We need more directors willing to take risks with films like Get Out.
"Cross My Heart" begins with Martin Short and Annette O'Toole preparing themselves for going out together on a third date, an experience they both apparently equate with being locked in a small room with hungry rats. It's not that they don't like each other. On the contrary, they both feel they may actually be falling in love, and that the other person may be Right for them. That's the problem: Both Short and O'Toole have told so many lies on the first two dates that they don't see how they can start telling the truth now.
Short has claimed he is about to be appointed regional sales manager of his firm, which sells sunglasses. In fact, he has just been fired. O'Toole has neglected to reveal that she smokes and has a 7-year-old daughter. Desperate to impress, Short picks up O'Toole in a car that is not his own and tries to lure her back to a garishly stylish apartment, also not his own. The entire evening is a fragile construction of lies that threatens to come crashing down at any moment.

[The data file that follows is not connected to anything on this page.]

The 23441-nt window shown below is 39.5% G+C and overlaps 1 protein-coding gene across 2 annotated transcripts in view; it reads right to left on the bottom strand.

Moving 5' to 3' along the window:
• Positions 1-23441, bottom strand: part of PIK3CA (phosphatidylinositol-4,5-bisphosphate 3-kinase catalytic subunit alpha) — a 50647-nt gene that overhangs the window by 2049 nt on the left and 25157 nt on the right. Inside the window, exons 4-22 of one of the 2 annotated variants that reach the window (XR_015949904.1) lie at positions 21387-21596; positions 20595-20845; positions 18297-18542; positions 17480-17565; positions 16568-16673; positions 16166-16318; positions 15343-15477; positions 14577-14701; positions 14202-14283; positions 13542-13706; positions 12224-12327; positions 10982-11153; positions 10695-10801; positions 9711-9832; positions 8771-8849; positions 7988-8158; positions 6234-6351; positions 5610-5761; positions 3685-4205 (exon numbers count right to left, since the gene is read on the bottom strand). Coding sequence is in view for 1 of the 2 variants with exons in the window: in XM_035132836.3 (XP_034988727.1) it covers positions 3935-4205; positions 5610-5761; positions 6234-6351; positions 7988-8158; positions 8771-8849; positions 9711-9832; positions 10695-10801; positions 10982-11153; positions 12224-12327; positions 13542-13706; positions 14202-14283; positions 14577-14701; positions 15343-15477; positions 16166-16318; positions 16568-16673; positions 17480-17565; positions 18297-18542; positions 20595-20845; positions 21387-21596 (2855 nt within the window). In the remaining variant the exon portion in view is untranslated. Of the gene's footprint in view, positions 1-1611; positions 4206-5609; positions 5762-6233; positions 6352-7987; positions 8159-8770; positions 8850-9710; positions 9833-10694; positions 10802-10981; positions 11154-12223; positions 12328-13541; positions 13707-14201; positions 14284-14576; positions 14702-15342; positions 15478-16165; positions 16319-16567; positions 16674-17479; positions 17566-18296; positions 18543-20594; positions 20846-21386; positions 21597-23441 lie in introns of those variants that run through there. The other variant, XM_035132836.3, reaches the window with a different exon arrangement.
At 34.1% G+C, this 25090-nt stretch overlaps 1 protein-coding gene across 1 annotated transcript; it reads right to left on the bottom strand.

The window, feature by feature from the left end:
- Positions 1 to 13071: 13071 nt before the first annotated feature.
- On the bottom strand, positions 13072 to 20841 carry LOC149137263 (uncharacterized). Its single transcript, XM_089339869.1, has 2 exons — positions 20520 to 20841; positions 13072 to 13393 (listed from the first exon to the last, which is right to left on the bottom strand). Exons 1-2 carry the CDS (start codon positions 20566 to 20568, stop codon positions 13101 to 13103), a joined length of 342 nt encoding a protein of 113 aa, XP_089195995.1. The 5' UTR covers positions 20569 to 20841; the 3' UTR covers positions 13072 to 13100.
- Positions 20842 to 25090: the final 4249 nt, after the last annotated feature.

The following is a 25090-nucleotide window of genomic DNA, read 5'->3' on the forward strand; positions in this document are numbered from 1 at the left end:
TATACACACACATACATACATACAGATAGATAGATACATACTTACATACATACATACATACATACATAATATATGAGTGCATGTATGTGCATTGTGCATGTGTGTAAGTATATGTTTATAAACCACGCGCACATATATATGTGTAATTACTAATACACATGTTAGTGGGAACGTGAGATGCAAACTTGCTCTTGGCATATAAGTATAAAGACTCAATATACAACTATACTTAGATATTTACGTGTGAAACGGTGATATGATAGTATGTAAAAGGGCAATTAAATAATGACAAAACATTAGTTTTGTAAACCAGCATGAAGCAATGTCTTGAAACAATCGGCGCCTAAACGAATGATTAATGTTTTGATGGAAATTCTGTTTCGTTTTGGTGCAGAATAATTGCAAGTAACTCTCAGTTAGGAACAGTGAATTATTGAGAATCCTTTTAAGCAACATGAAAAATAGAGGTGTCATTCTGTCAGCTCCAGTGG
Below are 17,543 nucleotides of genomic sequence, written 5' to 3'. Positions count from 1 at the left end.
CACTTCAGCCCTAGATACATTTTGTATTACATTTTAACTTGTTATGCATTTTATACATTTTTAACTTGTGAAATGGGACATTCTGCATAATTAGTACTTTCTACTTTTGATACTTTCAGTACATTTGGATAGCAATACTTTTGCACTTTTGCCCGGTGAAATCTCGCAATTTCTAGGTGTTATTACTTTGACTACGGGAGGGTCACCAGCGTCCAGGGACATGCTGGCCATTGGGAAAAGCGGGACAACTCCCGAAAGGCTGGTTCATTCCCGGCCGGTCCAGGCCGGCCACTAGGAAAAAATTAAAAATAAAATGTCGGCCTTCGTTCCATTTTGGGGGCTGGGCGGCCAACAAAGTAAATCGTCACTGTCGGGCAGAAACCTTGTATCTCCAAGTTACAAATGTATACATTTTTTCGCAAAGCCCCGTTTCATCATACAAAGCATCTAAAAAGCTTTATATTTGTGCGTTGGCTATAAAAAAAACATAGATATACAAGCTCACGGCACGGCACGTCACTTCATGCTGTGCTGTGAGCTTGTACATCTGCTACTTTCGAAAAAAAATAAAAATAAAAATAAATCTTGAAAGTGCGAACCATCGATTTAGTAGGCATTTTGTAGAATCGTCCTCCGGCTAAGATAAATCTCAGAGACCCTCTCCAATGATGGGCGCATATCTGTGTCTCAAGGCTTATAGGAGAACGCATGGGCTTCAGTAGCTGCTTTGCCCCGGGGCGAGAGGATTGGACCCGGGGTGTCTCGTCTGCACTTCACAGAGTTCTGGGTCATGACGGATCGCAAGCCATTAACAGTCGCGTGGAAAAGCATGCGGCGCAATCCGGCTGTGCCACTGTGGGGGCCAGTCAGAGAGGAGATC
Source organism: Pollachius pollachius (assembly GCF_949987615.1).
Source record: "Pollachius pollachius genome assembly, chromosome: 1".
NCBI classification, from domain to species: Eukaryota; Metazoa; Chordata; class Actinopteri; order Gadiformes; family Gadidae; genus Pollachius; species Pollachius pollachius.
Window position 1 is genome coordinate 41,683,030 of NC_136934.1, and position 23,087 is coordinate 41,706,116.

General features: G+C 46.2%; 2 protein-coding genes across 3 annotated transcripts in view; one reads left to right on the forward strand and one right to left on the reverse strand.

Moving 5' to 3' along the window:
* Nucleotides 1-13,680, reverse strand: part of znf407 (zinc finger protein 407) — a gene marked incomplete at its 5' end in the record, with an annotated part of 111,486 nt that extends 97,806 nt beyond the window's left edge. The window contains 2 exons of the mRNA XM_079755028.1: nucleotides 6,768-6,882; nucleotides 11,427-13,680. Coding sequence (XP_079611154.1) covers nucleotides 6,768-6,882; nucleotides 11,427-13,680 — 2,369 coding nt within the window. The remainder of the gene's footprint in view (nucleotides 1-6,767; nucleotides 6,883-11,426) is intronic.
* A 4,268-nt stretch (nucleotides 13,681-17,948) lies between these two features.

What director Armyan Bernstein does with this premise is courageous and ambitious, but only fitfully successful. Bernstein, who co-wrote the script with Gail Parent, commits the long central passage of his film to an extended duet in the borrowed apartment, where Short inveigles O'Toole into bed, not exactly against her will, and the two of them earn a footnote in cinematic history by becoming the first characters in a major movie to discuss and use condoms. They are refreshingly frank about their choice of brands, but otherwise maintain their lies to orgasm and beyond. ("It was a great little climax," O'Toole unhelpfully reassures Short.)
These are the sorts of roles actors will kill for. Short and O'Toole are on screen for almost the whole movie and are called upon to bare their souls and bodies, engage in meaningful conversation, laugh, cry, and star in slapstick and action sequences. It is always a pleasure to watch them, especially since Bernstein is giving both actors an opportunity to sound notes that have usually been denied to them.